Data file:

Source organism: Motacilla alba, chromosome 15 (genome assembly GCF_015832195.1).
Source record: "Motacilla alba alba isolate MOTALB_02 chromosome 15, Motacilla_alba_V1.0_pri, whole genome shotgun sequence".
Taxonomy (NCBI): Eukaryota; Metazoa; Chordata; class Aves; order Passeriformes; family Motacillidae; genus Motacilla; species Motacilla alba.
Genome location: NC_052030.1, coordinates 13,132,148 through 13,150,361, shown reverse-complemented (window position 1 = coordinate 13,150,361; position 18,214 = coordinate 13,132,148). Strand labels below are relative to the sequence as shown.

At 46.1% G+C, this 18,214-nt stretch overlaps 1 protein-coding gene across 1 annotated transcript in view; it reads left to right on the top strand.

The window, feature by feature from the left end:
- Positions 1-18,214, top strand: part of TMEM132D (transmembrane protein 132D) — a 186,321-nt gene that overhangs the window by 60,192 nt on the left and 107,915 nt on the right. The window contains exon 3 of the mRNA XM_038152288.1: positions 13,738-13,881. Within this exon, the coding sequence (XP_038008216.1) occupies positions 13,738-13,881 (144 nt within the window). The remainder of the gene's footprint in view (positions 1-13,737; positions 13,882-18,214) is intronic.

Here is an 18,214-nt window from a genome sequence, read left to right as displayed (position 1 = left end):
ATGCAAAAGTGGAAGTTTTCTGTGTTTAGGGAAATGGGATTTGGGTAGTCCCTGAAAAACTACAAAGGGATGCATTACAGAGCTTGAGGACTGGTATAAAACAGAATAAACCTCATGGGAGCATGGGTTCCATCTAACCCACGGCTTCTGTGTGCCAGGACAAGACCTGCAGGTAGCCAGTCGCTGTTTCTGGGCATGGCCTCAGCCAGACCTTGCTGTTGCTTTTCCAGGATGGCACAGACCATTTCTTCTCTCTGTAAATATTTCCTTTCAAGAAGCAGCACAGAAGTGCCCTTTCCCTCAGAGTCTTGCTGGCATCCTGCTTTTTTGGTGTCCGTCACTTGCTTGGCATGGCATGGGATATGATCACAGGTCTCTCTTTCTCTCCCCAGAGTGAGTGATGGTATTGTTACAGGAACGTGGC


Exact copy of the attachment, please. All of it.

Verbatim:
Source organism: Motacilla alba, chromosome 15 (genome assembly GCF_015832195.1).
Source record: "Motacilla alba alba isolate MOTALB_02 chromosome 15, Motacilla_alba_V1.0_pri, whole genome shotgun sequence".
Taxonomy (NCBI): Eukaryota; Metazoa; Chordata; class Aves; order Passeriformes; family Motacillidae; genus Motacilla; species Motacilla alba.
Genome location: NC_052030.1, coordinates 13,132,148 through 13,150,361, shown reverse-complemented (window position 1 = coordinate 13,150,361; position 18,214 = coordinate 13,132,148). Strand labels below are relative to the sequence as shown.

At 46.1% G+C, this 18,214-nt stretch overlaps 1 protein-coding gene across 1 annotated transcript in view; it reads left to right on the top strand.

The window, feature by feature from the left end:
- Positions 1-18,214, top strand: part of TMEM132D (transmembrane protein 132D) — a 186,321-nt gene that overhangs the window by 60,192 nt on the left and 107,915 nt on the right. The window contains exon 3 of the mRNA XM_038152288.1: positions 13,738-13,881. Within this exon, the coding sequence (XP_038008216.1) occupies positions 13,738-13,881 (144 nt within the window). The remainder of the gene's footprint in view (positions 1-13,737; positions 13,882-18,214) is intronic.

Here is an 18,214-nt window from a genome sequence, read left to right as displayed (position 1 = left end):
ATGCAAAAGTGGAAGTTTTCTGTGTTTAGGGAAATGGGATTTGGGTAGTCCCTGAAAAACTACAAAGGGATGCATTACAGAGCTTGAGGACTGGTATAAAACAGAATAAACCTCATGGGAGCATGGGTTCCATCTAACCCACGGCTTCTGTGTGCCAGGACAAGACCTGCAGGTAGCCAGTCGCTGTTTCTGGGCATGGCCTCAGCCAGACCTTGCTGTTGCTTTTCCAGGATGGCACAGACCATTTCTTCTCTCTGTAAATATTTCCTTTCAAGAAGCAGCACAGAAGTGCCCTTTCCCTCAGAGTCTTGCTGGCATCCTGCTTTTTTGGTGTCCGTCACTTGCTTGGCATGGCATGGGATATGATCACAGGTCTCTCTTTCTCTCCCCAGAGTGAGTGATGGTATTGTTACAGGAACGTGGC